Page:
As others have suggested, yesterday may go down as the day the McCain campaign jumped the shark on Vietnam. In response to Obama's attack on his hard-to-count real estate holdings, McCain campaign spokesman Brian Rogers noted that "[t]his is a guy who lived in one house for five and a half years -- in prison." Subtle stuff.
McCain aides typically say their boss is reluctant to dwell on his Vietnam experience despite their constant prodding. That may or may not be true. But if McCain is reluctant, it certainly hasn't stopped him from invoking Vietnam in the past. It's been at the heart of his political appeal since his first congressional race in 1982, which I discuss in my piece this week.
In fact, one of that campaign's climactic moments nicely foreshadowed yesterday's comment. It came during a Republican primary debate in which McCain fielded a question that had dogged him from the get-go--namely, why voters should embrace a man who'd only lived in Phoenix for about a year before seeking office.
As McCain biographer Robert Timberg described the scene:
The carpetbagger issue plagued [McCain] from the start of his campaign, became the killer question at the candidates' forum to which the four hopefuls dragged themselves two and three nights a week. ... One night he turned it around. ...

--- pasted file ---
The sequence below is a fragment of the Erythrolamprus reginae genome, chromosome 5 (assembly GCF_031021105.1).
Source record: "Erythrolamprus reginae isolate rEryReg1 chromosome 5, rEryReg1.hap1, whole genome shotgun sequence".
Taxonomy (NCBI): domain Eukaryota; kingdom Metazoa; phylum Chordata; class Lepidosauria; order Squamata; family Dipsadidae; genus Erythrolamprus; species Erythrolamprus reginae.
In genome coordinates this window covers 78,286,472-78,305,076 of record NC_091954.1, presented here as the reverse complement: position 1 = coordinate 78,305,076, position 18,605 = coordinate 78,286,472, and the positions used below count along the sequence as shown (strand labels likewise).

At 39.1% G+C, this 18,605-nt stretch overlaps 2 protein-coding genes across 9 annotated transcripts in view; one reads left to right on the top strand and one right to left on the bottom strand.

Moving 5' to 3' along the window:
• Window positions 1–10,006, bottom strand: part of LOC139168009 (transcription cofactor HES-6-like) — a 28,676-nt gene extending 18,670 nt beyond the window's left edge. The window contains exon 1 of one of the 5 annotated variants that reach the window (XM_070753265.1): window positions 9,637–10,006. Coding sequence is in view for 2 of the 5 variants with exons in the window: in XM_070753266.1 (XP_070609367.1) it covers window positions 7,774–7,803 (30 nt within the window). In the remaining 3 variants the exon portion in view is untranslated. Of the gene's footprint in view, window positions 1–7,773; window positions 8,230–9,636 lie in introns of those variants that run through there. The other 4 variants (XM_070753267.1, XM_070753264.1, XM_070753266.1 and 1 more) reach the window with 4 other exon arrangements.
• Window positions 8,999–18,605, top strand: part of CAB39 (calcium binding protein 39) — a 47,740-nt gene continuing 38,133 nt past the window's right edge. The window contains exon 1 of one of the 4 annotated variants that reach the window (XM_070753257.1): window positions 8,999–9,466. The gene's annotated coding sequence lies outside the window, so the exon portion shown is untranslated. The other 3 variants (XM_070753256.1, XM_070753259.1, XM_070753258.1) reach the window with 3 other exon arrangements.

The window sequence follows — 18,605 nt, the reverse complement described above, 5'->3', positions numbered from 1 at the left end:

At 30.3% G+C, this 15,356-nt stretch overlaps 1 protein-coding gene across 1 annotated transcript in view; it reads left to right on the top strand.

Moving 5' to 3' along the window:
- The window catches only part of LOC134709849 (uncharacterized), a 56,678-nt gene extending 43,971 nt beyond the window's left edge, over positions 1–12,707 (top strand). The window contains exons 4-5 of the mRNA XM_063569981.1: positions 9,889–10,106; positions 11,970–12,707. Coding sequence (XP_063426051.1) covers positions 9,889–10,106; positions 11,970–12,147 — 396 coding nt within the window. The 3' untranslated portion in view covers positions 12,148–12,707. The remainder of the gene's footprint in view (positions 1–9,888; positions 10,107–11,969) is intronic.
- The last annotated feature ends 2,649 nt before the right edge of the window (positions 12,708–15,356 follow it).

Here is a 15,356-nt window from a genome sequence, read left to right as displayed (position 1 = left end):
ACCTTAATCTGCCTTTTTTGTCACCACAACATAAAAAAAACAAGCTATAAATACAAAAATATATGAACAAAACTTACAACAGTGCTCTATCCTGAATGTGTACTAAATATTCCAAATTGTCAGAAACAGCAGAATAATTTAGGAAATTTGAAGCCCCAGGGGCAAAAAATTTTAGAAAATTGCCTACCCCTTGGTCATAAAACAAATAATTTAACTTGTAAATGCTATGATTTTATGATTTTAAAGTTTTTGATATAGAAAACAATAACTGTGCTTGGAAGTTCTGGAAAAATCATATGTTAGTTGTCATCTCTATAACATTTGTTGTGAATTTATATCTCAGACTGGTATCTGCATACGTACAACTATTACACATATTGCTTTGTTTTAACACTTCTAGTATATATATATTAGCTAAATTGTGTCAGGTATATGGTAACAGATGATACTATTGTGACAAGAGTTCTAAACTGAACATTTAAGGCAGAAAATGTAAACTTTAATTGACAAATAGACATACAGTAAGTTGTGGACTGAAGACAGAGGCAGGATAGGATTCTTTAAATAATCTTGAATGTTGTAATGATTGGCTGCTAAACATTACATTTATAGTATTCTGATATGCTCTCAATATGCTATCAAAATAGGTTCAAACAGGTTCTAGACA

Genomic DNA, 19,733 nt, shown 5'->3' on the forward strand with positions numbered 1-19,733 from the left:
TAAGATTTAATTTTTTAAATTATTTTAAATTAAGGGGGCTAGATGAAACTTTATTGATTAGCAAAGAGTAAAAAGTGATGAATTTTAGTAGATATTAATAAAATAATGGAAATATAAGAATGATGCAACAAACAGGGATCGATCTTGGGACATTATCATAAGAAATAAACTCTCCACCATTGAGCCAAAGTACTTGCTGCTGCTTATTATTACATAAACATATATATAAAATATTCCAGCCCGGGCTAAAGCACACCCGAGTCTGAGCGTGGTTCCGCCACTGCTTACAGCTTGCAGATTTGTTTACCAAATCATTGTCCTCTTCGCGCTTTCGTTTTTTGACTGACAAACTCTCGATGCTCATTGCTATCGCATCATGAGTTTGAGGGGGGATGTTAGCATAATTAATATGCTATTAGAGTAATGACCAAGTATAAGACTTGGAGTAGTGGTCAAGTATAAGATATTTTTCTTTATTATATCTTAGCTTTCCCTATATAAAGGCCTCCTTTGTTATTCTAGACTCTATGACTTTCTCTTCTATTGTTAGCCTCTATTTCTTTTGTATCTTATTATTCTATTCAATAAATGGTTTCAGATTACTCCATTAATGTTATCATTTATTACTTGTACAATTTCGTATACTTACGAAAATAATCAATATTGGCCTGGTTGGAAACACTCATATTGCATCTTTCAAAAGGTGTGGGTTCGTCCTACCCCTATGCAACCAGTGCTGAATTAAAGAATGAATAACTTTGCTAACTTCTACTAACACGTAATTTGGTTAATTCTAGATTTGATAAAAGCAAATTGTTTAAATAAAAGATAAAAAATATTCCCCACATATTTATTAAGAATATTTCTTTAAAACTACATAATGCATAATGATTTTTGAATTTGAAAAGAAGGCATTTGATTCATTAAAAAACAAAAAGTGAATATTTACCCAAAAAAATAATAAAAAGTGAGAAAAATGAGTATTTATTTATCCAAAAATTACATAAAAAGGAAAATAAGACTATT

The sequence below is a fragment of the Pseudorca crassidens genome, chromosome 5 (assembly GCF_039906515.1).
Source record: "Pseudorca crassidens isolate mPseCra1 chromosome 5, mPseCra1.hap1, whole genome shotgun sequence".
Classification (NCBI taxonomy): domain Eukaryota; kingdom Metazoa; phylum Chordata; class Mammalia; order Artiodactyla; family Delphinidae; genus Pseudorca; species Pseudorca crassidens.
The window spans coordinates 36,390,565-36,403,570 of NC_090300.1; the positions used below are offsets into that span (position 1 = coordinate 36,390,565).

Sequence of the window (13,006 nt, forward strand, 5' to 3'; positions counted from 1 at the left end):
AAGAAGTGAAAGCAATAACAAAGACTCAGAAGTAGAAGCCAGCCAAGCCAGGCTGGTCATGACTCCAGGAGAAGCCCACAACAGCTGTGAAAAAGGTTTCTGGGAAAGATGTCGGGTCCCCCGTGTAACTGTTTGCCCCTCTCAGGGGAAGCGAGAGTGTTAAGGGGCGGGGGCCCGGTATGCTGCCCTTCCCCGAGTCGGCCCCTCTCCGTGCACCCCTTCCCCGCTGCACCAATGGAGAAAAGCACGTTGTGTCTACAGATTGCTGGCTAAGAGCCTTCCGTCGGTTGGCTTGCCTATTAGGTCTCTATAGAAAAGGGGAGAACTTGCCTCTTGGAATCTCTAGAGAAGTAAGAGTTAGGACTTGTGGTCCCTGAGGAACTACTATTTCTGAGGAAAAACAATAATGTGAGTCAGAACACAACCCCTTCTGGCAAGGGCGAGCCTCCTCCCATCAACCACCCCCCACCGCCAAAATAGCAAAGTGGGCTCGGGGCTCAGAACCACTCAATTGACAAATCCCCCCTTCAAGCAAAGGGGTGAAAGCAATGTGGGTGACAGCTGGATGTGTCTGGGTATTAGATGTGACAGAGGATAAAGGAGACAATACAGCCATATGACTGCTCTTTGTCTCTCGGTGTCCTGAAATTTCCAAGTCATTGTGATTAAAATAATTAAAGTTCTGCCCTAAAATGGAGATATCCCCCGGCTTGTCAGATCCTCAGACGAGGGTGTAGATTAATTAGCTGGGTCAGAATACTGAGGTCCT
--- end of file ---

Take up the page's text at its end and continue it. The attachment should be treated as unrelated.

"Listen, pal," he replied, "I spent twenty-two years in the Navy. My father was in the Navy. My grandfather was in the Navy. We in the military service tend to move a lot. We have to live in all parts of the country, all parts of the world. I wish I could have had the luxury, like you, of growing up and living and spending my entire life in a nice place like the First District of Arizona, but I was doing other things.
"As a matter of fact, when I think about it now, the place I lived the longest in my life was Hanoi."
The audience sat for several seconds in shocked silence, then broke into a thunderous applause.
Perhaps even more important to McCain's chances that first race was his two-minute bio-ad. After it ran, McCain's political consultant, Jay Smith, told me, "There was a sea change in the way he was received when he went door to door everyday." (Smith generously provided TNR with a DVD of the ad.)
Watching the commercial, you don't exactly get the impression of a candidate reluctant to discuss his war experience: